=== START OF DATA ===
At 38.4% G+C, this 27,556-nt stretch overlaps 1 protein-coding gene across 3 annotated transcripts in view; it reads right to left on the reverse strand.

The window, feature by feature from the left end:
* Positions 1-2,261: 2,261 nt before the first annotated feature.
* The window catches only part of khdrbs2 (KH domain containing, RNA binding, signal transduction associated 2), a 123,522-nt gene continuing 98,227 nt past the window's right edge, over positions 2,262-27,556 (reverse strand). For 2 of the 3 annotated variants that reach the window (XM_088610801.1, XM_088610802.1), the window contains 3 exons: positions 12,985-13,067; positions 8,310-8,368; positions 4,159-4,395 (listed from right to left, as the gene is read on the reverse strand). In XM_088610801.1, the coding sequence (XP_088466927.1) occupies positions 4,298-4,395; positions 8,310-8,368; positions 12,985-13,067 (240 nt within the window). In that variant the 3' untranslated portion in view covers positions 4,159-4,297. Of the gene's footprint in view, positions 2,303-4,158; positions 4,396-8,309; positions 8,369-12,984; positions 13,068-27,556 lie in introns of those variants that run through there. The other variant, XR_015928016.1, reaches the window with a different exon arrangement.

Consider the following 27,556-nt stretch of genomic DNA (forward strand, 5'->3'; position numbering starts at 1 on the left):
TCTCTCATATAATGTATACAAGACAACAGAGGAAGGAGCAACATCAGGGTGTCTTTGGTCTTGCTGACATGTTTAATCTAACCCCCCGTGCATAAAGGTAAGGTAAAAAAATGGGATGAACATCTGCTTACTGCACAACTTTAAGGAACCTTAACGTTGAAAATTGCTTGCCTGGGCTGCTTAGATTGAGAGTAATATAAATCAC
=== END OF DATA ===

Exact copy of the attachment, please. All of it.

At 38.4% G+C, this 27,556-nt stretch overlaps 1 protein-coding gene across 3 annotated transcripts in view; it reads right to left on the reverse strand.

The window, feature by feature from the left end:
* Positions 1-2,261: 2,261 nt before the first annotated feature.
* The window catches only part of khdrbs2 (KH domain containing, RNA binding, signal transduction associated 2), a 123,522-nt gene continuing 98,227 nt past the window's right edge, over positions 2,262-27,556 (reverse strand). For 2 of the 3 annotated variants that reach the window (XM_088610801.1, XM_088610802.1), the window contains 3 exons: positions 12,985-13,067; positions 8,310-8,368; positions 4,159-4,395 (listed from right to left, as the gene is read on the reverse strand). In XM_088610801.1, the coding sequence (XP_088466927.1) occupies positions 4,298-4,395; positions 8,310-8,368; positions 12,985-13,067 (240 nt within the window). In that variant the 3' untranslated portion in view covers positions 4,159-4,297. Of the gene's footprint in view, positions 2,303-4,158; positions 4,396-8,309; positions 8,369-12,984; positions 13,068-27,556 lie in introns of those variants that run through there. The other variant, XR_015928016.1, reaches the window with a different exon arrangement.

Consider the following 27,556-nt stretch of genomic DNA (forward strand, 5'->3'; position numbering starts at 1 on the left):
TCTCTCATATAATGTATACAAGACAACAGAGGAAGGAGCAACATCAGGGTGTCTTTGGTCTTGCTGACATGTTTAATCTAACCCCCCGTGCATAAAGGTAAGGTAAAAAAATGGGATGAACATCTGCTTACTGCACAACTTTAAGGAACCTTAACGTTGAAAATTGCTTGCCTGGGCTGCTTAGATTGAGAGTAATATAAATCAC